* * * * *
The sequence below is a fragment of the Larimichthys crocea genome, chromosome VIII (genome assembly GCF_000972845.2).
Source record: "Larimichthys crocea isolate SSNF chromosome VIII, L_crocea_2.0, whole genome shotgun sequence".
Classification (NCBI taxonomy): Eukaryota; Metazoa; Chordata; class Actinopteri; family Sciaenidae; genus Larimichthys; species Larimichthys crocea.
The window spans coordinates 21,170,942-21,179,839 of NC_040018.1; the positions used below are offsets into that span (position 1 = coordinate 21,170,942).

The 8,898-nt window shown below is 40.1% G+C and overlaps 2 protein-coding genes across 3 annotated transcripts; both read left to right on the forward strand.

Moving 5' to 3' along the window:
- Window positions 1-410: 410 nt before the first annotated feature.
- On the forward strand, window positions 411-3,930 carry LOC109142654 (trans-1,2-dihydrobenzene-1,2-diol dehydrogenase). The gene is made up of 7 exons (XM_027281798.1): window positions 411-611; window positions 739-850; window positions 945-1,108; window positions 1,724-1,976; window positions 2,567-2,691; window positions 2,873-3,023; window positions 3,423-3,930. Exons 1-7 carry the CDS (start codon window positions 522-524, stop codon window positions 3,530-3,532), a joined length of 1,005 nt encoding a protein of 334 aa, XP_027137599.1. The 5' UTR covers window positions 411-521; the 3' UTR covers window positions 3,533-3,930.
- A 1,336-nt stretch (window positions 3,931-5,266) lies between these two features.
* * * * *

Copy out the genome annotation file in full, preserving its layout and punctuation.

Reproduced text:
The sequence below is a fragment of the Larimichthys crocea genome, chromosome VIII (genome assembly GCF_000972845.2).
Source record: "Larimichthys crocea isolate SSNF chromosome VIII, L_crocea_2.0, whole genome shotgun sequence".
Classification (NCBI taxonomy): Eukaryota; Metazoa; Chordata; class Actinopteri; family Sciaenidae; genus Larimichthys; species Larimichthys crocea.
The window spans coordinates 21,170,942-21,179,839 of NC_040018.1; the positions used below are offsets into that span (position 1 = coordinate 21,170,942).

The 8,898-nt window shown below is 40.1% G+C and overlaps 2 protein-coding genes across 3 annotated transcripts; both read left to right on the forward strand.

Moving 5' to 3' along the window:
- Window positions 1-410: 410 nt before the first annotated feature.
- On the forward strand, window positions 411-3,930 carry LOC109142654 (trans-1,2-dihydrobenzene-1,2-diol dehydrogenase). The gene is made up of 7 exons (XM_027281798.1): window positions 411-611; window positions 739-850; window positions 945-1,108; window positions 1,724-1,976; window positions 2,567-2,691; window positions 2,873-3,023; window positions 3,423-3,930. Exons 1-7 carry the CDS (start codon window positions 522-524, stop codon window positions 3,530-3,532), a joined length of 1,005 nt encoding a protein of 334 aa, XP_027137599.1. The 5' UTR covers window positions 411-521; the 3' UTR covers window positions 3,533-3,930.
- A 1,336-nt stretch (window positions 3,931-5,266) lies between these two features.